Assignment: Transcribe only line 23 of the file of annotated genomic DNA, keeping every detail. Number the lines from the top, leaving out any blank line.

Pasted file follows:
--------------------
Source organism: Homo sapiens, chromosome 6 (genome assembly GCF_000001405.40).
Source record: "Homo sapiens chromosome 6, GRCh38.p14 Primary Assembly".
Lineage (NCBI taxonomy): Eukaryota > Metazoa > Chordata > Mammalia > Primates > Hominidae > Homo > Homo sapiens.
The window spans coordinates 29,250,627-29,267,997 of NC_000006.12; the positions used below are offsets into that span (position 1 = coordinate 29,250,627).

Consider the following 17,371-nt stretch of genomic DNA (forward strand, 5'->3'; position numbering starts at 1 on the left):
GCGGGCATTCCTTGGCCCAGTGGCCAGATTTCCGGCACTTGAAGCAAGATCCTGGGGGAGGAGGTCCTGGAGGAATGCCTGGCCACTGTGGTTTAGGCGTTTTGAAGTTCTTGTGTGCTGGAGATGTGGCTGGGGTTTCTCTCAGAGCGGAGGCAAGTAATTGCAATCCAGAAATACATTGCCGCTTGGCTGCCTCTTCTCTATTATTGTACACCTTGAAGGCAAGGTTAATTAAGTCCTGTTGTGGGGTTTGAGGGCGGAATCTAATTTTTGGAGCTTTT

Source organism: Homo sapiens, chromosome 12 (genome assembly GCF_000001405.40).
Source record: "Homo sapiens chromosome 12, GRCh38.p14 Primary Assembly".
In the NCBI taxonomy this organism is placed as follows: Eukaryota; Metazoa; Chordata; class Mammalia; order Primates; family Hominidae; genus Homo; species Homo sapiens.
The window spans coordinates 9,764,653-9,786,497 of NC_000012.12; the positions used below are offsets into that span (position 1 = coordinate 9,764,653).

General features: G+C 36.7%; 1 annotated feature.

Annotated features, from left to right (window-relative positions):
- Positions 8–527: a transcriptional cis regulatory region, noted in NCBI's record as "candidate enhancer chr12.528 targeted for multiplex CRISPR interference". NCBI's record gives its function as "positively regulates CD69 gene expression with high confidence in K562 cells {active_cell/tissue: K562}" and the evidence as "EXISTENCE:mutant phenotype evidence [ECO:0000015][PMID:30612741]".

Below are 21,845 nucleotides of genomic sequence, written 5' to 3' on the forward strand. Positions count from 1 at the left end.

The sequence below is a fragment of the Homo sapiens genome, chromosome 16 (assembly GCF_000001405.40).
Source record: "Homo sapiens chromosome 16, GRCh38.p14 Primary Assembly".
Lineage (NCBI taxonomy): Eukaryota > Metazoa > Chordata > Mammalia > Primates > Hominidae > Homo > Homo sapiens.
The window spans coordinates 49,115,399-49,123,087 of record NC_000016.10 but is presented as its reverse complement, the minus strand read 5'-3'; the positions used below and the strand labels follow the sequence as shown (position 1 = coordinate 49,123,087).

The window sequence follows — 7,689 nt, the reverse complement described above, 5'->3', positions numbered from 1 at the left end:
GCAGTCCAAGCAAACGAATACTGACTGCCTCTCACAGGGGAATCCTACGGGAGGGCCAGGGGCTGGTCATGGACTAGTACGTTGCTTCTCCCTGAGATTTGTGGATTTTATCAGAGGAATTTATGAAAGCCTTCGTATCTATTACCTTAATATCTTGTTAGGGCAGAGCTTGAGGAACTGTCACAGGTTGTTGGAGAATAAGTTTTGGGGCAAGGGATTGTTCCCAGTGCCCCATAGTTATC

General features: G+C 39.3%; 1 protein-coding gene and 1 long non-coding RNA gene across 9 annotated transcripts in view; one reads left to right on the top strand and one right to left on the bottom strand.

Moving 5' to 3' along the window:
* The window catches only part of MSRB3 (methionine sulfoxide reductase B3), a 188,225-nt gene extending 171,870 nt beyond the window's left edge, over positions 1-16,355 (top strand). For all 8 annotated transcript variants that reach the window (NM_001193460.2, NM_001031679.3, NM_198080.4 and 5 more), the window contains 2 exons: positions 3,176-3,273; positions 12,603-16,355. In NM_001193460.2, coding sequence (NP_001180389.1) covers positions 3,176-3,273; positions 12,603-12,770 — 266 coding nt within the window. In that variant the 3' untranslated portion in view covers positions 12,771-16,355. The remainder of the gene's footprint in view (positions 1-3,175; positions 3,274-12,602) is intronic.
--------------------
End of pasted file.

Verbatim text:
* The window catches only part of MSRB3 (methionine sulfoxide reductase B3), a 188,225-nt gene extending 171,870 nt beyond the window's left edge, over positions 1-16,355 (top strand). For all 8 annotated transcript variants that reach the window (NM_001193460.2, NM_001031679.3, NM_198080.4 and 5 more), the window contains 2 exons: positions 3,176-3,273; positions 12,603-16,355. In NM_001193460.2, coding sequence (NP_001180389.1) covers positions 3,176-3,273; positions 12,603-12,770 — 266 coding nt within the window. In that variant the 3' untranslated portion in view covers positions 12,771-16,355. The remainder of the gene's footprint in view (positions 1-3,175; positions 3,274-12,602) is intronic.